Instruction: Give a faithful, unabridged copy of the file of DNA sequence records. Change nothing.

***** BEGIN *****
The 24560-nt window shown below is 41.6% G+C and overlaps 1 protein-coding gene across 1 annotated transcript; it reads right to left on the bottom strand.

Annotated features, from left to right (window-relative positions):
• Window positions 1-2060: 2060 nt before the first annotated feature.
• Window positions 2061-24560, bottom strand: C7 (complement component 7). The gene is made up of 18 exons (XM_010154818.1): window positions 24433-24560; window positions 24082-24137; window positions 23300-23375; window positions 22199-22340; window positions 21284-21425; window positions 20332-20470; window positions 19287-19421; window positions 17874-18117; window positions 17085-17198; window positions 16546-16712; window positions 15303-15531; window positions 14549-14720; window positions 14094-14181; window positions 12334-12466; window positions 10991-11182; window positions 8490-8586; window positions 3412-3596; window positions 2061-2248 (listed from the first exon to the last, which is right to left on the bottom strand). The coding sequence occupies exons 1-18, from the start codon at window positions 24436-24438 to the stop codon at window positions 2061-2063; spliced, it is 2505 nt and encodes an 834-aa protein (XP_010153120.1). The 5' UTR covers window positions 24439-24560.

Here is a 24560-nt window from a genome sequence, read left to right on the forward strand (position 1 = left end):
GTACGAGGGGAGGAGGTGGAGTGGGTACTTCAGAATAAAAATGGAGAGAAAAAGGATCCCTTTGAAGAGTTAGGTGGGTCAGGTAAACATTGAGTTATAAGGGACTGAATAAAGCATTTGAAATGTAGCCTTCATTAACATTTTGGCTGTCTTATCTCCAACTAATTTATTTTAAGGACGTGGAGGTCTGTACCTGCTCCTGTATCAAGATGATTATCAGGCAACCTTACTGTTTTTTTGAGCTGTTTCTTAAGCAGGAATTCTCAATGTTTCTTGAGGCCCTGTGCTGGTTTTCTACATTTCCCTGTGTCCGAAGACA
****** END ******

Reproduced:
The 24560-nt window shown below is 41.6% G+C and overlaps 1 protein-coding gene across 1 annotated transcript; it reads right to left on the bottom strand.

Annotated features, from left to right (window-relative positions):
• Window positions 1-2060: 2060 nt before the first annotated feature.
• Window positions 2061-24560, bottom strand: C7 (complement component 7). The gene is made up of 18 exons (XM_010154818.1): window positions 24433-24560; window positions 24082-24137; window positions 23300-23375; window positions 22199-22340; window positions 21284-21425; window positions 20332-20470; window positions 19287-19421; window positions 17874-18117; window positions 17085-17198; window positions 16546-16712; window positions 15303-15531; window positions 14549-14720; window positions 14094-14181; window positions 12334-12466; window positions 10991-11182; window positions 8490-8586; window positions 3412-3596; window positions 2061-2248 (listed from the first exon to the last, which is right to left on the bottom strand). The coding sequence occupies exons 1-18, from the start codon at window positions 24436-24438 to the stop codon at window positions 2061-2063; spliced, it is 2505 nt and encodes an 834-aa protein (XP_010153120.1). The 5' UTR covers window positions 24439-24560.

Here is a 24560-nt window from a genome sequence, read left to right on the forward strand (position 1 = left end):
GTACGAGGGGAGGAGGTGGAGTGGGTACTTCAGAATAAAAATGGAGAGAAAAAGGATCCCTTTGAAGAGTTAGGTGGGTCAGGTAAACATTGAGTTATAAGGGACTGAATAAAGCATTTGAAATGTAGCCTTCATTAACATTTTGGCTGTCTTATCTCCAACTAATTTATTTTAAGGACGTGGAGGTCTGTACCTGCTCCTGTATCAAGATGATTATCAGGCAACCTTACTGTTTTTTTGAGCTGTTTCTTAAGCAGGAATTCTCAATGTTTCTTGAGGCCCTGTGCTGGTTTTCTACATTTCCCTGTGTCCGAAGACA